JEFFERSON CITY — What’s not to celebrate?
Teresa Parson, Missouri’s first lady, announced Friday she would be moving forward with the Third Annual Parson Family Fall Festival on Oct. 3 outside the Governor’s Mansion.
Parson and her husband, Gov. Mike Parson, both tested positive for COVID-19 on Wednesday. They said they would be isolating for 10 days.
Kelli Jones, spokeswoman for the Republican governor’s office, said Teresa Parson’s isolation will end Sept. 28, less than 10 days after her test, because she started showing symptoms before her positive test on Wednesday. The governor’s isolation period lasts through Oct. 3, Jones said.
“We are following all guidelines appropriately,” she said.
Jones said Friday that the first lady continued to have mild symptoms while the governor was still asymptomatic.
Jones, in a press release Friday, said governor’s office staff, mansion staff and security staff had all been tested for the virus but didn’t disclose whether anyone else tested positive.
Teresa Parson, on Twitter, said: “Join us on October 3rd at the Missouri Governor’s Mansion for our third annual Parson Family Fall Festival! This event is free and open to the public. Masks will be available for all attendees and social distancing encouraged!”
The listing doesn’t explicitly require masks, and while it encourages social distancing, it doesn’t require it.
Teresa Parson, hours later, reiterated: “WE WILL BE PROCEEDING WITH THIS EVENT.”
The fall festival is scheduled to take place even as other Missourians cancel their own gatherings as the state continues as one of the country’s top COVID-19 hot spots. Parson has declined to issue an order requiring masks in public, and before testing positive, the couple had not worn face coverings in all public settings.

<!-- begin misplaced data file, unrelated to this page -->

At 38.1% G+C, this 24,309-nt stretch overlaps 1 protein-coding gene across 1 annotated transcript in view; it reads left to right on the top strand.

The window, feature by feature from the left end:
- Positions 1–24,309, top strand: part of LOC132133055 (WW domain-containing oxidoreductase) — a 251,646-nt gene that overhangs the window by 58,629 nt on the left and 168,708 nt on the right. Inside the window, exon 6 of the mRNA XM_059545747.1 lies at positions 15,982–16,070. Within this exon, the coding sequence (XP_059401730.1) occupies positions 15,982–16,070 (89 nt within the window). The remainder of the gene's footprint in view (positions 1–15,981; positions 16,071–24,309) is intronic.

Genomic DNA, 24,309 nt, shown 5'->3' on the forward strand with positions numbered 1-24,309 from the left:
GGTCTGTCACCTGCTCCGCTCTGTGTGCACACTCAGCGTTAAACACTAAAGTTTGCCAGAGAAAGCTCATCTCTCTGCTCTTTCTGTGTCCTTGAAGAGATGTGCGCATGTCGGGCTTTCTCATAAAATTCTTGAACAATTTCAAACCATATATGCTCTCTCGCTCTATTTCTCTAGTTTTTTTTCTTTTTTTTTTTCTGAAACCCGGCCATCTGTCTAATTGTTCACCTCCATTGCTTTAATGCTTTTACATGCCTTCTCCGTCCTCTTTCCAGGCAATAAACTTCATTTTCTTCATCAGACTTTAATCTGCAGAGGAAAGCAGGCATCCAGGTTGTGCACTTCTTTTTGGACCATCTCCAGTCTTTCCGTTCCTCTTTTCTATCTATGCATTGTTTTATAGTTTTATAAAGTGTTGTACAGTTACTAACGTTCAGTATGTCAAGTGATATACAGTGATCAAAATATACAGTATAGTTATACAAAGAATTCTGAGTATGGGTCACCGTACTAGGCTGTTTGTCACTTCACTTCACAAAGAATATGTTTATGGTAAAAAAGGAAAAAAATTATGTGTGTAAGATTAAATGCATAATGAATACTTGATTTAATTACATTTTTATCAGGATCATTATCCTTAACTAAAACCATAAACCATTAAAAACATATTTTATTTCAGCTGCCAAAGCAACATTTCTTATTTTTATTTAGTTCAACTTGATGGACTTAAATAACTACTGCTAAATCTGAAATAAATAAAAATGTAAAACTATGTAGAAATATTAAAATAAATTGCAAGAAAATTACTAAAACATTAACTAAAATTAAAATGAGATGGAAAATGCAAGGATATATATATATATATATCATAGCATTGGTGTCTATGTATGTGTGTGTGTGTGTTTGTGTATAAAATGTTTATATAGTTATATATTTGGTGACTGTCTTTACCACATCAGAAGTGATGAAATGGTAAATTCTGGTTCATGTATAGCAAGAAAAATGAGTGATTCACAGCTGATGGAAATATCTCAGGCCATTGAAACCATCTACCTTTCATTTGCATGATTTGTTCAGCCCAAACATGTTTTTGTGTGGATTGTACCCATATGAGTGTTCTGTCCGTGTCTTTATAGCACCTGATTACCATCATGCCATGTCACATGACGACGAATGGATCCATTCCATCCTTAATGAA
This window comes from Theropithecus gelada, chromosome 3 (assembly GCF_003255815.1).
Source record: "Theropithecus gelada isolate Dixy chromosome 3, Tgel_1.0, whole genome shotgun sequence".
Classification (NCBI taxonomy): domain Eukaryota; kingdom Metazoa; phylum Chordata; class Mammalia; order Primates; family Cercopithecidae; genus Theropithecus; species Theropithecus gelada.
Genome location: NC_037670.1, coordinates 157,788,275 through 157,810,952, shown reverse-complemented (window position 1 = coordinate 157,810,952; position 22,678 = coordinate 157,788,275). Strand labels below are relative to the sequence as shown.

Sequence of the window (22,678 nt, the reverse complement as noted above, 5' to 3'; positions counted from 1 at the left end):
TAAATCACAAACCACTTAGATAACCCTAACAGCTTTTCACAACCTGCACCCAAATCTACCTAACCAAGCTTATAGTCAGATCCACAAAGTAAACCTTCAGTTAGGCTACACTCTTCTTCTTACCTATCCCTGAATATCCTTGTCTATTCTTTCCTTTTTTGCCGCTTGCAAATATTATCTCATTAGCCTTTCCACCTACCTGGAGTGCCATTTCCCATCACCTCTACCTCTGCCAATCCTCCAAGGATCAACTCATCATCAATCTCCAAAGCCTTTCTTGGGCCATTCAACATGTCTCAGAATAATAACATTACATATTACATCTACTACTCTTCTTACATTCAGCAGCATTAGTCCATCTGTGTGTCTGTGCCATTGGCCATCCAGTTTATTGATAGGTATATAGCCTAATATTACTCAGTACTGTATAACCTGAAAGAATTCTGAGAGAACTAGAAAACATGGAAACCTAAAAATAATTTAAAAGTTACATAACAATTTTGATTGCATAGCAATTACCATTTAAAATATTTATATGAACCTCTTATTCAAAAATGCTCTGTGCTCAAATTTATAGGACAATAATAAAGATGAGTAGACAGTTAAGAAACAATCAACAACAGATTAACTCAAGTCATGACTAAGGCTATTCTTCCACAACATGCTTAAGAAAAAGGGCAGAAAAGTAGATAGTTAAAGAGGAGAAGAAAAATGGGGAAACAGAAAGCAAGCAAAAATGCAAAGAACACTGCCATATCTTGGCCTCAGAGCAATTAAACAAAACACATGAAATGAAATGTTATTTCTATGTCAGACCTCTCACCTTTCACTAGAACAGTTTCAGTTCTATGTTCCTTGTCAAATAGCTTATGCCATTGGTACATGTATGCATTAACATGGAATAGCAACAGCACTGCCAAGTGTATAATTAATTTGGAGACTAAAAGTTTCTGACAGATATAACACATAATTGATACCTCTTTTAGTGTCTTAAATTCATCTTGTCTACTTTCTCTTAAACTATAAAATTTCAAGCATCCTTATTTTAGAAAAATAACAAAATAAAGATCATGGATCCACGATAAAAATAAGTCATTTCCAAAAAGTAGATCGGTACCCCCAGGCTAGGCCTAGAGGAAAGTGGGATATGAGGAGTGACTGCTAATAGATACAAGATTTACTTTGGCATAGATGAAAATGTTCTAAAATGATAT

The state reported a record 1,064 hospitalizations on Sept. 17. There was another record-breaking day Tuesday with 1,068 hospitalizations, the last day for which data were available.
The state’s rolling seven-day average of new cases was 1,453 as of Friday, a count that is among the highest of the pandemic in Missouri.
Earlier this month, on Sept. 14, before the Parsons were tested, Mike Parson announced on Facebook that tours of the Governor’s Mansion would resume.
“The docents giving the tours will be wearing masks, and though it’s optional for the people on a tour, masks and hand sanitizer are provided,” the post said.
The U.S. Centers for Disease Control and Prevention said in July that increasing evidence shows face coverings help reduce transmission of COVID-19, “particularly when used universally within communities.” The agency says “everyone should wear a mask in public settings and when around people who don’t live in your household, especially when other social distancing measures are difficult to maintain.”
The White House Coronavirus Task Force has repeatedly recommended some form of a mask mandate in Missouri since early August, according to weekly reports to the governor’s office obtained through an open-records request.
According to CDC guidance, “For most persons with COVID-19 illness, isolation and precautions can generally be discontinued 10 days after symptom onset and resolution of fever for at least 24 hours, without the use of fever-reducing medications, and with improvement of other symptoms.”
The recommendations say that “a limited number of persons with severe illness may produce replication-competent virus beyond 10 days that may warrant extending duration of isolation and precautions for up to 20 days after symptom onset; consider consultation with infection control experts.”
Teresa Parson has said she was experiencing mild symptoms and was isolating in the couple’s home in Bolivar.
Parson’s office said Thursday he was not experiencing any symptoms as of Wednesday, when he was first tested, and was “feeling healthy.” He was isolating in the Governor’s Mansion.
The CDC guidelines say the 10-day isolation period should start upon “symptom onset.”
“For persons who never develop symptoms, isolation and other precautions can be discontinued 10 days after the date of their” first positive PCR test for COVID-19.
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